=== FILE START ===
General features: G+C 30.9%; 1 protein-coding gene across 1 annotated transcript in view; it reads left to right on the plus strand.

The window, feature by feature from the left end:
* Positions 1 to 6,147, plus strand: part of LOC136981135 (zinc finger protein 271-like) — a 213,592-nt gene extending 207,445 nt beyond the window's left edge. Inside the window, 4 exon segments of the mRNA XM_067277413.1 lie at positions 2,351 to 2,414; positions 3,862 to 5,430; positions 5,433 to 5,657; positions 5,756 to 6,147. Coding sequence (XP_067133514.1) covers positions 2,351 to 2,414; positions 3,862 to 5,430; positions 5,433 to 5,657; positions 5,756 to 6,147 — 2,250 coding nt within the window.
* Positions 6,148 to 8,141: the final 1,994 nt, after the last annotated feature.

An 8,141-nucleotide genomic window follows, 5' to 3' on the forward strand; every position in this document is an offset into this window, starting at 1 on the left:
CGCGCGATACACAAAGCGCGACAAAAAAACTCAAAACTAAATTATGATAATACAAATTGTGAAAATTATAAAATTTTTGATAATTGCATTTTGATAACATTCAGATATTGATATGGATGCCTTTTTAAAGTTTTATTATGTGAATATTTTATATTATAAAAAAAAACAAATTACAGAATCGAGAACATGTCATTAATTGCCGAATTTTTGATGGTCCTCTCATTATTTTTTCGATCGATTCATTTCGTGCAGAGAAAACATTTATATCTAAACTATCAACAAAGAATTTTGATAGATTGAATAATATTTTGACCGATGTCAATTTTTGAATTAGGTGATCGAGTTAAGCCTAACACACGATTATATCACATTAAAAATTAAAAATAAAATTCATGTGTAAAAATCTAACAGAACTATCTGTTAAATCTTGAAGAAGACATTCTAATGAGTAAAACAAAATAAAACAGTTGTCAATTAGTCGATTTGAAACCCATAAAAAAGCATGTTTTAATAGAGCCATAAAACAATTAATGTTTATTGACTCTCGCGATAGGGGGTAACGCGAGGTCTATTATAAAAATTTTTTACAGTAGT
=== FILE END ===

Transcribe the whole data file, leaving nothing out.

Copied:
General features: G+C 30.9%; 1 protein-coding gene across 1 annotated transcript in view; it reads left to right on the plus strand.

The window, feature by feature from the left end:
* Positions 1 to 6,147, plus strand: part of LOC136981135 (zinc finger protein 271-like) — a 213,592-nt gene extending 207,445 nt beyond the window's left edge. Inside the window, 4 exon segments of the mRNA XM_067277413.1 lie at positions 2,351 to 2,414; positions 3,862 to 5,430; positions 5,433 to 5,657; positions 5,756 to 6,147. Coding sequence (XP_067133514.1) covers positions 2,351 to 2,414; positions 3,862 to 5,430; positions 5,433 to 5,657; positions 5,756 to 6,147 — 2,250 coding nt within the window.
* Positions 6,148 to 8,141: the final 1,994 nt, after the last annotated feature.

An 8,141-nucleotide genomic window follows, 5' to 3' on the forward strand; every position in this document is an offset into this window, starting at 1 on the left:
CGCGCGATACACAAAGCGCGACAAAAAAACTCAAAACTAAATTATGATAATACAAATTGTGAAAATTATAAAATTTTTGATAATTGCATTTTGATAACATTCAGATATTGATATGGATGCCTTTTTAAAGTTTTATTATGTGAATATTTTATATTATAAAAAAAAACAAATTACAGAATCGAGAACATGTCATTAATTGCCGAATTTTTGATGGTCCTCTCATTATTTTTTCGATCGATTCATTTCGTGCAGAGAAAACATTTATATCTAAACTATCAACAAAGAATTTTGATAGATTGAATAATATTTTGACCGATGTCAATTTTTGAATTAGGTGATCGAGTTAAGCCTAACACACGATTATATCACATTAAAAATTAAAAATAAAATTCATGTGTAAAAATCTAACAGAACTATCTGTTAAATCTTGAAGAAGACATTCTAATGAGTAAAACAAAATAAAACAGTTGTCAATTAGTCGATTTGAAACCCATAAAAAAGCATGTTTTAATAGAGCCATAAAACAATTAATGTTTATTGACTCTCGCGATAGGGGGTAACGCGAGGTCTATTATAAAAATTTTTTACAGTAGT